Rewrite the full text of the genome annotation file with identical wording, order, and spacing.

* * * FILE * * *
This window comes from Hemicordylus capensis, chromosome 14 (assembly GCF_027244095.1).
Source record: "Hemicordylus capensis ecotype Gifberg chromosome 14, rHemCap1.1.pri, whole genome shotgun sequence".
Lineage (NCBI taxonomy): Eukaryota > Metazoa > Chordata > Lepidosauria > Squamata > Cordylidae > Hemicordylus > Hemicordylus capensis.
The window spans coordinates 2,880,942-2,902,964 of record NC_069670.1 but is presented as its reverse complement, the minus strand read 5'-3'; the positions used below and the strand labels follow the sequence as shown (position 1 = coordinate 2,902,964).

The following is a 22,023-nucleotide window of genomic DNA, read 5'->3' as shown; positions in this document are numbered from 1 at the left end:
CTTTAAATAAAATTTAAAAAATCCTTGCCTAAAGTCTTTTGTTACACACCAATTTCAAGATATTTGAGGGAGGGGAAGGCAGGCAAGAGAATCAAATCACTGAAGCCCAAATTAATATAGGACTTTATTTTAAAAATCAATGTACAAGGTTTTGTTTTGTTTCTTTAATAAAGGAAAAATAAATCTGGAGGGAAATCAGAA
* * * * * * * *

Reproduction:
This window comes from Hemicordylus capensis, chromosome 14 (assembly GCF_027244095.1).
Source record: "Hemicordylus capensis ecotype Gifberg chromosome 14, rHemCap1.1.pri, whole genome shotgun sequence".
Lineage (NCBI taxonomy): Eukaryota > Metazoa > Chordata > Lepidosauria > Squamata > Cordylidae > Hemicordylus > Hemicordylus capensis.
The window spans coordinates 2,880,942-2,902,964 of record NC_069670.1 but is presented as its reverse complement, the minus strand read 5'-3'; the positions used below and the strand labels follow the sequence as shown (position 1 = coordinate 2,902,964).

The following is a 22,023-nucleotide window of genomic DNA, read 5'->3' as shown; positions in this document are numbered from 1 at the left end:
CTTTAAATAAAATTTAAAAAATCCTTGCCTAAAGTCTTTTGTTACACACCAATTTCAAGATATTTGAGGGAGGGGAAGGCAGGCAAGAGAATCAAATCACTGAAGCCCAAATTAATATAGGACTTTATTTTAAAAATCAATGTACAAGGTTTTGTTTTGTTTCTTTAATAAAGGAAAAATAAATCTGGAGGGAAATCAGAA